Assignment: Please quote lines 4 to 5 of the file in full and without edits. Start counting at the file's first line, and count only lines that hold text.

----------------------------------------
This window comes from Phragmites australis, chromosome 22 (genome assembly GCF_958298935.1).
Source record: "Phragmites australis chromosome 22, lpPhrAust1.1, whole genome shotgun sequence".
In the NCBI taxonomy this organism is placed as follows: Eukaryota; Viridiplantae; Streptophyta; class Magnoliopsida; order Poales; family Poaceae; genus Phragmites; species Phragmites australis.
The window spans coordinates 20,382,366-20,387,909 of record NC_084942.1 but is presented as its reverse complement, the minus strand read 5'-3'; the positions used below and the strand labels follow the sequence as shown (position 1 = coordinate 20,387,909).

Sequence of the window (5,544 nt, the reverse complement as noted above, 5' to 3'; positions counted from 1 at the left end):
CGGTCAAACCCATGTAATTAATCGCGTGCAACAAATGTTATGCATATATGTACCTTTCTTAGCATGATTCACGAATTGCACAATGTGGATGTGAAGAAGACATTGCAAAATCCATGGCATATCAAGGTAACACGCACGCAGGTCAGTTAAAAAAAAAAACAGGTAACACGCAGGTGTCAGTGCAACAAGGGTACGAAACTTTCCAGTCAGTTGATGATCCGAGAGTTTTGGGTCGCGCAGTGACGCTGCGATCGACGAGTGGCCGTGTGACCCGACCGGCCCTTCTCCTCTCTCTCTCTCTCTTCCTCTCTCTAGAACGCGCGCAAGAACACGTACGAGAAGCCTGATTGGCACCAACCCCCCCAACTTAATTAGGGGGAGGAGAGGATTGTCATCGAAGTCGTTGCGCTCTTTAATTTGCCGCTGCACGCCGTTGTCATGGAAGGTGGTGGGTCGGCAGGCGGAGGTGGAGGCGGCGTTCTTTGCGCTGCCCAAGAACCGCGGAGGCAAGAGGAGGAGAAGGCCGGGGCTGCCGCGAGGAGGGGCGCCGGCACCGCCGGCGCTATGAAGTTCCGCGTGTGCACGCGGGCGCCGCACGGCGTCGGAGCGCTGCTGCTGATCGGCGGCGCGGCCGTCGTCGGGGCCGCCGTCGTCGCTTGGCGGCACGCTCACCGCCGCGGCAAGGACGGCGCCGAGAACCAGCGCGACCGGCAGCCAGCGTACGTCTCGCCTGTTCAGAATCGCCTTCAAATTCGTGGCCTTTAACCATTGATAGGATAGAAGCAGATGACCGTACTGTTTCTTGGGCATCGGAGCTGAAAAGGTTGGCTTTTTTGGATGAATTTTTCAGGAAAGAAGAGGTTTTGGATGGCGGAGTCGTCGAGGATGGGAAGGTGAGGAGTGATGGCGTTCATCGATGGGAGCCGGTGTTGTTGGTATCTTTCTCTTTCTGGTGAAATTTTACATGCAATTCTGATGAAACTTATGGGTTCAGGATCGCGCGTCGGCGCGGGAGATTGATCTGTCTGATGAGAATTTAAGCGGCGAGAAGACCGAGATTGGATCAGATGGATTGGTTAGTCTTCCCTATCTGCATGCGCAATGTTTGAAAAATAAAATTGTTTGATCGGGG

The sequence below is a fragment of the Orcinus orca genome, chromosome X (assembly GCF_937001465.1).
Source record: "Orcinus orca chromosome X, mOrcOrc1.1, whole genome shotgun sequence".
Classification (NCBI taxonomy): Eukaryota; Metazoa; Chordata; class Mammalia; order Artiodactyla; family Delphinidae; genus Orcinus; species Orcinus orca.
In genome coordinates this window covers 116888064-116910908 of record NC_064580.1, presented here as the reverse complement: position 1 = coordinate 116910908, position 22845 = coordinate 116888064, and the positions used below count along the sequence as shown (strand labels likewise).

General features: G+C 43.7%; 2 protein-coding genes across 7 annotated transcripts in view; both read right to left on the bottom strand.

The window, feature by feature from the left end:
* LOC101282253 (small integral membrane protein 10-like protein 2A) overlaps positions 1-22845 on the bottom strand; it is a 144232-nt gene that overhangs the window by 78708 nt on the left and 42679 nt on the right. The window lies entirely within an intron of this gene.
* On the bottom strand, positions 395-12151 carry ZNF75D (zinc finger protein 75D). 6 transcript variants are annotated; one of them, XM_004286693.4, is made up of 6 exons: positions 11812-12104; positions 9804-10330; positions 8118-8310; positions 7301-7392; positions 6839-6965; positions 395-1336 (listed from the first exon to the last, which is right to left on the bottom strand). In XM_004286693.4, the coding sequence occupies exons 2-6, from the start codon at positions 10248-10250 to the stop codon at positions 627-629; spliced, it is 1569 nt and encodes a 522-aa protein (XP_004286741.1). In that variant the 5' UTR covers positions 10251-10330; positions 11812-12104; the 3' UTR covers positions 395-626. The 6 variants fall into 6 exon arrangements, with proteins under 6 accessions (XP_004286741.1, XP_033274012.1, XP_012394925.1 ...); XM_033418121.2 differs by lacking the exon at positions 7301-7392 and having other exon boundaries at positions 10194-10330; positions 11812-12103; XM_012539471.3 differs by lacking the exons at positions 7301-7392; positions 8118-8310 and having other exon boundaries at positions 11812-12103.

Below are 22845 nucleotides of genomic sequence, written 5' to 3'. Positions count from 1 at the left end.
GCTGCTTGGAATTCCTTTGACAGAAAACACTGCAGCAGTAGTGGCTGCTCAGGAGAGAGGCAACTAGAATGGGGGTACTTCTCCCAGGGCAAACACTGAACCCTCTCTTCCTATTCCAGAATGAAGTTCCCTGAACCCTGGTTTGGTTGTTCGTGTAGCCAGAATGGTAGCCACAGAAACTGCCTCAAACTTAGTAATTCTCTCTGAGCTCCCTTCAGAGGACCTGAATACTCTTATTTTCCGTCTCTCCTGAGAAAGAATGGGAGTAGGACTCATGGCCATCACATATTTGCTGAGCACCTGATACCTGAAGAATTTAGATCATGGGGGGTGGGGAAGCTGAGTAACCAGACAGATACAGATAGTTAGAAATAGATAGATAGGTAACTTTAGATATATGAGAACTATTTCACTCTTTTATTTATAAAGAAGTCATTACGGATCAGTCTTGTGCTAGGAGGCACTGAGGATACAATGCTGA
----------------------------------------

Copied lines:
The window spans coordinates 20,382,366-20,387,909 of record NC_084942.1 but is presented as its reverse complement, the minus strand read 5'-3'; the positions used below and the strand labels follow the sequence as shown (position 1 = coordinate 20,387,909).

Sequence of the window (5,544 nt, the reverse complement as noted above, 5' to 3'; positions counted from 1 at the left end):